If the coach is 100 percent certain the play would be reversed, the right answer is choice No. 1. Without that certainty, choice No. 3 is the obvious selection. It's a lot to comprehend in a short amount of time when coaches have roughly 30 seconds to make a decision whether or not to call for a review.

And then there are other factors and variables that could also be taken into consideration, such as home/away ice, momentum swing of the game, which players are in the box and whether the team's best penalty killers are available.

If you don't think professional coaches at every level and in every sport experience information overload at moments of split-second decision-making, then why would the NFL's coaching brethren have charts to determine the basic mathematical criteria on whether or not they should attempt a two-point conversion?

How many times did Eagles fans pull their hair out in frustration watching Andy Reid botch a two-minute offense with incoherent time management skills?

Hakstol spent a good 15 minutes following the media scrum in the Flyers' locker room explaining his thought process behind a decision of this magnitude that directly affected the outcome of a game. A decision that seemed obvious to outsiders: Don't challenge the play and bank on making it to overtime, where the Flyers would earn a point and possibly two.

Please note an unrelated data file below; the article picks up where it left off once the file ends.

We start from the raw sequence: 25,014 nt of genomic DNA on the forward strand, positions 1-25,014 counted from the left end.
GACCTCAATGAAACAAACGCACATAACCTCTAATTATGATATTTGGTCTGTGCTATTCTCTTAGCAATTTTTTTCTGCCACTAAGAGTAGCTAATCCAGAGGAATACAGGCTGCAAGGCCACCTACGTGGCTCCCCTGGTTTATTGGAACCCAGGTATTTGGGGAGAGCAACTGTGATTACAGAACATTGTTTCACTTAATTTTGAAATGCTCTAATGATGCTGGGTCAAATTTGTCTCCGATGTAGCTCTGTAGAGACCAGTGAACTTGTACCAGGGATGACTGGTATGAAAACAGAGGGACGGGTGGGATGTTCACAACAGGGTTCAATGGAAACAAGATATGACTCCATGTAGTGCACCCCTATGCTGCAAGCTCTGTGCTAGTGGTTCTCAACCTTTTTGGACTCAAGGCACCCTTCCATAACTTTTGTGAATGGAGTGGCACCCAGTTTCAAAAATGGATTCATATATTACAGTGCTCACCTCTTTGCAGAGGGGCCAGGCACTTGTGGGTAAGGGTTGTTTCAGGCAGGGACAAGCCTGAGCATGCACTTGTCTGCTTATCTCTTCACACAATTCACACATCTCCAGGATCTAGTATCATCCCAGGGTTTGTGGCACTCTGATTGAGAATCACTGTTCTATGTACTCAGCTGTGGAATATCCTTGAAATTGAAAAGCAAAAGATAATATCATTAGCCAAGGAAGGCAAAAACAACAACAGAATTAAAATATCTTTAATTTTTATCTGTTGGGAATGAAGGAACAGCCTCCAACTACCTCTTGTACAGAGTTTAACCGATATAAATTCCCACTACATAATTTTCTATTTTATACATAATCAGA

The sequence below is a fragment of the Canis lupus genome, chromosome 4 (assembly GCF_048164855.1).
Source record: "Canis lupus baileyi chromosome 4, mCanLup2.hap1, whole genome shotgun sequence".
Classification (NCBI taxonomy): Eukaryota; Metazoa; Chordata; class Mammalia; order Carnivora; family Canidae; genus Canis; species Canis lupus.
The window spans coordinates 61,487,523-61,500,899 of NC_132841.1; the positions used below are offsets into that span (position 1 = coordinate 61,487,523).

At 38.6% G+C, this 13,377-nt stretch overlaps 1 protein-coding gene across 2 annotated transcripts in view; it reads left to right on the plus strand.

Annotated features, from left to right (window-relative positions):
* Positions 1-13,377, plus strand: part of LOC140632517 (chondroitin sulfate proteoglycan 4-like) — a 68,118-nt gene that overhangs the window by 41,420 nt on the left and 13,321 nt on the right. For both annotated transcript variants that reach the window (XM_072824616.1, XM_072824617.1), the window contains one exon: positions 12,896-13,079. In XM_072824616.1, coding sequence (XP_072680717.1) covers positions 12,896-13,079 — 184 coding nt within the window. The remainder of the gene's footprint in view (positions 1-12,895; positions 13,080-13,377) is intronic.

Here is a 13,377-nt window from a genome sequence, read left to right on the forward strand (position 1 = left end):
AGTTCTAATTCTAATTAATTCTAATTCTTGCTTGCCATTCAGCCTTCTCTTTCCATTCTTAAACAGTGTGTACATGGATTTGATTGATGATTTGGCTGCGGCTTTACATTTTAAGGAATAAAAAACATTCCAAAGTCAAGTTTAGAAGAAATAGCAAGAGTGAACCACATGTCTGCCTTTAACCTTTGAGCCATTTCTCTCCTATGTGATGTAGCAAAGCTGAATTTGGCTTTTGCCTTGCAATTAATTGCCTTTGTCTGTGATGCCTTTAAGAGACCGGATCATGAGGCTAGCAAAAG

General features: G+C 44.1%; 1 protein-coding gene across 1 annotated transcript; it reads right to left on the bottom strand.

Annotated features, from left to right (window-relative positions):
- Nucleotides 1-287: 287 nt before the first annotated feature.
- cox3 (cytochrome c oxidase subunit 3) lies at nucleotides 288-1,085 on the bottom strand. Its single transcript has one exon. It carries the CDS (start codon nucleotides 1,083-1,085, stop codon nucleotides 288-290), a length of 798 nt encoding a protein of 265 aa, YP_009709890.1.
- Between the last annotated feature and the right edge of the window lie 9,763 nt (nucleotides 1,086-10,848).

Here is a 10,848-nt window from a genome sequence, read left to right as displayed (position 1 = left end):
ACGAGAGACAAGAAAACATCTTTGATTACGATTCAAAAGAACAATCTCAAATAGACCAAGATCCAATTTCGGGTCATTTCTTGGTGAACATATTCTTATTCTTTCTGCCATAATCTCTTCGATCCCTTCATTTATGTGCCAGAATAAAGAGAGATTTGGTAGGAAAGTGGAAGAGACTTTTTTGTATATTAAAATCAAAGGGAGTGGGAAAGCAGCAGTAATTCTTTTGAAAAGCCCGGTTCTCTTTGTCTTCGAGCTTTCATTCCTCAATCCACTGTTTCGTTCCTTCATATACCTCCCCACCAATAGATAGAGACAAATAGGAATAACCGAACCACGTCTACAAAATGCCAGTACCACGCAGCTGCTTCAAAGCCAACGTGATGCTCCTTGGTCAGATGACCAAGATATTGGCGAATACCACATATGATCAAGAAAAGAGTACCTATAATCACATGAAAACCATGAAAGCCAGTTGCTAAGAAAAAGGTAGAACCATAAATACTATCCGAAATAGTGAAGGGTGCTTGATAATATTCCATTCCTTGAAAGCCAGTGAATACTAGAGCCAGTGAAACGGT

However, rule 78.7(b) goes well beyond that.

Not only did the NHL bring the game of hockey to Vegas this season, it also adopted its blackjack mentality.

Stars score 7 goals in win over Sabres

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Stars score 7 goals in win over Sabres

BUFFALO, N.Y. — Dallas Stars captain Jamie Benn caught one of his teammates reaching for an extra chicken wing in the locker room after Saturday's game.

"Easy," Benn said. "We're only on game 48."

The Stars continued their midseason push into playoff positioning by closing out a four-game road trip with a 7-1 victory over the Buffalo Sabres.

Mattias Janmark had two goals and an assist, Esa Lindell added a goal and two assists, Jamie Benn and Radek Faksa each had a goal and an assist, and Remi Elle also scored for the Stars, who return home after going 3-0-1 on the road.

"It's a battle every game and every day in this league," said Benn, who extended his point streak to seven games. "It seems we've been playing pretty good hockey as of late and I think we are still only seventh in the conference."

The Stars regrouped from a 2-1 shootout loss in Columbus on Thursday night to match their season-high scoring total (see full recap).

Jets snap Flames' 7-game winning streak with shootout win
CALGARY, Alberta — Bryan Little and Blake Wheeler scored in the shootout and the Winnipeg Jets beat Calgary 2-1 Saturday, snapping the Flames' seven-game winning streak.

Little opened the shootout with a wrist shot inside the post and past Mike Smith. After Mark Jankowski and Sean Monahan were stopped by Connor Hellebuyck and Smith stopped Patrik Laine, Wheeler clinched it on a deke to his forehand.

Mathieu Perreault scored in regulation for Winnipeg, which improved to 7-2-1 in its last 10. TJ Brodie scored for Calgary.